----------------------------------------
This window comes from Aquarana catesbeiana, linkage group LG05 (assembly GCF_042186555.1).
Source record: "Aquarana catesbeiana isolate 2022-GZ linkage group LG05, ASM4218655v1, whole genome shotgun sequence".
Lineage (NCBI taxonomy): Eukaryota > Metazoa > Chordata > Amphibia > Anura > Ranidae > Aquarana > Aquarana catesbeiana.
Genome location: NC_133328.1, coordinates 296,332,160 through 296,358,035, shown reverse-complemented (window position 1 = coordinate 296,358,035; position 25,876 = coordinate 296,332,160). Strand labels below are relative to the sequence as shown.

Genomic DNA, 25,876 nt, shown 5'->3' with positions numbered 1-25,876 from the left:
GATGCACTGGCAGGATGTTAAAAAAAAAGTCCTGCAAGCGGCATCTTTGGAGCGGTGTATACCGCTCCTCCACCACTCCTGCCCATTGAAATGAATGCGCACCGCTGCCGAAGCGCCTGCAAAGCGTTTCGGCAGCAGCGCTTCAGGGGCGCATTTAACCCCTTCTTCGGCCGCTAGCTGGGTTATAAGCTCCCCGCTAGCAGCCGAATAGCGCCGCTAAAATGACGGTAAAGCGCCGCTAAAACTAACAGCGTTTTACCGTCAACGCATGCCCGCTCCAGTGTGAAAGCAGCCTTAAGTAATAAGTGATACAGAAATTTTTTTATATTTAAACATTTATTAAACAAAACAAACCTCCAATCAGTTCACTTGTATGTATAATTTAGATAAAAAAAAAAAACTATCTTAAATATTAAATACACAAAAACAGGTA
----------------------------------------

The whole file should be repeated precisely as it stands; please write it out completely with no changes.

This window comes from Aquarana catesbeiana, linkage group LG05 (assembly GCF_042186555.1).
Source record: "Aquarana catesbeiana isolate 2022-GZ linkage group LG05, ASM4218655v1, whole genome shotgun sequence".
Lineage (NCBI taxonomy): Eukaryota > Metazoa > Chordata > Amphibia > Anura > Ranidae > Aquarana > Aquarana catesbeiana.
Genome location: NC_133328.1, coordinates 296,332,160 through 296,358,035, shown reverse-complemented (window position 1 = coordinate 296,358,035; position 25,876 = coordinate 296,332,160). Strand labels below are relative to the sequence as shown.

Genomic DNA, 25,876 nt, shown 5'->3' with positions numbered 1-25,876 from the left:
GATGCACTGGCAGGATGTTAAAAAAAAAGTCCTGCAAGCGGCATCTTTGGAGCGGTGTATACCGCTCCTCCACCACTCCTGCCCATTGAAATGAATGCGCACCGCTGCCGAAGCGCCTGCAAAGCGTTTCGGCAGCAGCGCTTCAGGGGCGCATTTAACCCCTTCTTCGGCCGCTAGCTGGGTTATAAGCTCCCCGCTAGCAGCCGAATAGCGCCGCTAAAATGACGGTAAAGCGCCGCTAAAACTAACAGCGTTTTACCGTCAACGCATGCCCGCTCCAGTGTGAAAGCAGCCTTAAGTAATAAGTGATACAGAAATTTTTTTATATTTAAACATTTATTAAACAAAACAAACCTCCAATCAGTTCACTTGTATGTATAATTTAGATAAAAAAAAAAAACTATCTTAAATATTAAATACACAAAAACAGGTA